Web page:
I’ve seen many images of solar eclipse. But I think this one is special. Very very beautiful work by Matt D Marshall.
Discovered via Flickr blog post.
Midnight Sun: A natural phenomenon occurring in the summer months north of the Arctic Circle and south of the Antarctic Circle where the sun never fully sets and remains visible 24 hours a day.
This short time lapse film was shot during the Icelandic Midnight Sun in June of 2011.
Via The Laomedon.
I came across this handy tip over at Lifehacker website. I think that’s pretty useful for outdoor photography, when camera people want to some of the best sky colors.
All you need to do is extend the hand full and count the number of finger width distances between the sun and the horizon. Each finger is approximately 15 minutes, which means each hand is about an hour. This is of course just an approximation, but it’s always better to have an approximation than nothing at all. Enjoy.
Apparently, it was a partial solar eclipse yesterday that got me wondering why it is so dark. I thought it was just due to the rainy weather. I’m glad Big Picture has it covered. Awesome photographs, as always.
With the recent news of Sun Microsystems buying MySQL AB for one billion dollars (insert Dr.Evil’s evil laugh here), I hear plenty calling Sun the largest contributor to open source. I beg to differ.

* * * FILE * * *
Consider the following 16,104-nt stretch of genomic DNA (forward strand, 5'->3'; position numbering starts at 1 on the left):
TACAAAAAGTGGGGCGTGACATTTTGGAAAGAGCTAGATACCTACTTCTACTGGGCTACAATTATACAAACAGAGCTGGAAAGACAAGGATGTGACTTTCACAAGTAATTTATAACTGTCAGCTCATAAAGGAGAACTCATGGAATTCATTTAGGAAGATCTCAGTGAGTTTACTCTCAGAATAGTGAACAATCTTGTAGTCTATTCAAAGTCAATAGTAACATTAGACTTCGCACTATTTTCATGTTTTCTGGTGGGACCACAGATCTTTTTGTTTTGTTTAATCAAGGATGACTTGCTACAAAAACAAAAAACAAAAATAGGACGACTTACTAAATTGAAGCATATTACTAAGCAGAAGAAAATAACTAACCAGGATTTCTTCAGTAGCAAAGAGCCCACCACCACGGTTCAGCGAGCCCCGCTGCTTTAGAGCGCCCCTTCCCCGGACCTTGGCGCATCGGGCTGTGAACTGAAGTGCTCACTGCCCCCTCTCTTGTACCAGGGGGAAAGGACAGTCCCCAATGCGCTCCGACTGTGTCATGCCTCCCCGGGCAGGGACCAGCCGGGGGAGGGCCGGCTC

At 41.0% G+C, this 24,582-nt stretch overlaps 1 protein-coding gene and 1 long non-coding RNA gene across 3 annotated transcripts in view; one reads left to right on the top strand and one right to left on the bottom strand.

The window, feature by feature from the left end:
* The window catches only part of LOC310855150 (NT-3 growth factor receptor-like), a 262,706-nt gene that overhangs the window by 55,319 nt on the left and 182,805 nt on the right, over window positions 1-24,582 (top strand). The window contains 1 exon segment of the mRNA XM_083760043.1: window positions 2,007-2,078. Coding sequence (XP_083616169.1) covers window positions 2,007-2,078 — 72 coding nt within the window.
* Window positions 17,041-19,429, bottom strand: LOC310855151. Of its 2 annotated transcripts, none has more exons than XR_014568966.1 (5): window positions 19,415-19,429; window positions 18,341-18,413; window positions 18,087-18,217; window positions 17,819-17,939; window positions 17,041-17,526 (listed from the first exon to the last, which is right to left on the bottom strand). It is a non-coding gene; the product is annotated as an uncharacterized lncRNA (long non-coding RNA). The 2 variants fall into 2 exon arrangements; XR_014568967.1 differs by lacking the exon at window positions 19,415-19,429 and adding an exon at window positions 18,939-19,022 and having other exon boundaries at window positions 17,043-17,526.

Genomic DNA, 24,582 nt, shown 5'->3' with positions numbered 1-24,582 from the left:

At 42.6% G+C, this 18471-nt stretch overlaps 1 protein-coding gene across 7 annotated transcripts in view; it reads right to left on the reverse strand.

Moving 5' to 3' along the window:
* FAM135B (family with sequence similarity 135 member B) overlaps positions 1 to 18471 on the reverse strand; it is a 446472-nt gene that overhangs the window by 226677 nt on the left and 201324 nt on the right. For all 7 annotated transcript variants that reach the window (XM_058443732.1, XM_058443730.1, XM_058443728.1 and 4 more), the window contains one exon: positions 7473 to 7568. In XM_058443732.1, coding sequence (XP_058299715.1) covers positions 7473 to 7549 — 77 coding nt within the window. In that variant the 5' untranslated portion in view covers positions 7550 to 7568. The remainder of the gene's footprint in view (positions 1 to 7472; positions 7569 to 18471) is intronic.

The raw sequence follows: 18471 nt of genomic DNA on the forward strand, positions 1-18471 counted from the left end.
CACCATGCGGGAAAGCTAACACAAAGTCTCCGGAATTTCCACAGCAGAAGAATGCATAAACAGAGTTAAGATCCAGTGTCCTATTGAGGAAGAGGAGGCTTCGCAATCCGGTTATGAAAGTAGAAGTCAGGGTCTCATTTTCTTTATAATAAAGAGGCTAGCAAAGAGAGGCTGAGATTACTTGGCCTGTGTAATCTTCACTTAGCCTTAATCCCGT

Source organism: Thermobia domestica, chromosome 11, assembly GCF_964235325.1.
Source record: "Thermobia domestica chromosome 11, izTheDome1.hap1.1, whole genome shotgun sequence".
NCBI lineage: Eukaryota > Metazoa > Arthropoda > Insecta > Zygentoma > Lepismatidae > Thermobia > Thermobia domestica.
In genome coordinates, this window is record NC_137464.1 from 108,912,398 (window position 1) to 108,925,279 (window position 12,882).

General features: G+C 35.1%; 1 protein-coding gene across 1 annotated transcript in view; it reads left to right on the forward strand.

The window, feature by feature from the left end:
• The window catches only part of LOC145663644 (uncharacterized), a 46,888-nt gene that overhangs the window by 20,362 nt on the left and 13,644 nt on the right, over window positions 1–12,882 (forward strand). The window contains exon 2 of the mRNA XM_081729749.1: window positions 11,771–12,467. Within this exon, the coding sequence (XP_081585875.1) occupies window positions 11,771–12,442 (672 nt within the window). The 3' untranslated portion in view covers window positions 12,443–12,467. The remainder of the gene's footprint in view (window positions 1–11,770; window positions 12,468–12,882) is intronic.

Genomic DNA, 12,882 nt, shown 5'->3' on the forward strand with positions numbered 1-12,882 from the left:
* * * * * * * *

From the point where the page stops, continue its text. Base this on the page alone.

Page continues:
Sun is doing a lot for open source, there is no argument about it, and whatever they do is much appreciated. But calling them the largest contributor to open source, is a little bit too far fetched, I think. First of all, let’s see what we are talking about. Here is the list of open source stuff from Sun (according to their open source initiative page):
That’s something, but doesn’t qualify for the number one contributor. First of all, these are mostly Sun’s own offerings. Secondly, some of these (Java and OpenSolaris) have been opened to be saved. They were open when it was pretty much obvious to everyone that if they are not, they aren’t going to last very long. Or, at least, they won’t prosper as they should. Thirdly, the effort that was put in some of these (StarOffice / OpenOffice.org) by Sun isn’t all that impressive. I mean, yeah, they bought and opened StarOffice. People jumped on it and started to improve it. And it improved a lot. But it’s still huge, bloated, and clunky, after all these years…
As I said, it’s still appreciated. There is plenty of good in Sun’s open source initiative. But I think there are companies that have done more good to open source than Sun did. I think that IBM did a great deal more. And it did it before anyone else, when open source needed help the most. Then, I think Google has done plenty and is still doing a lot. And, I think it’s not fair at all to forget Red Hat. These guys made a lot of money on open source software, but they were more than willing to share and invest those money back into the community.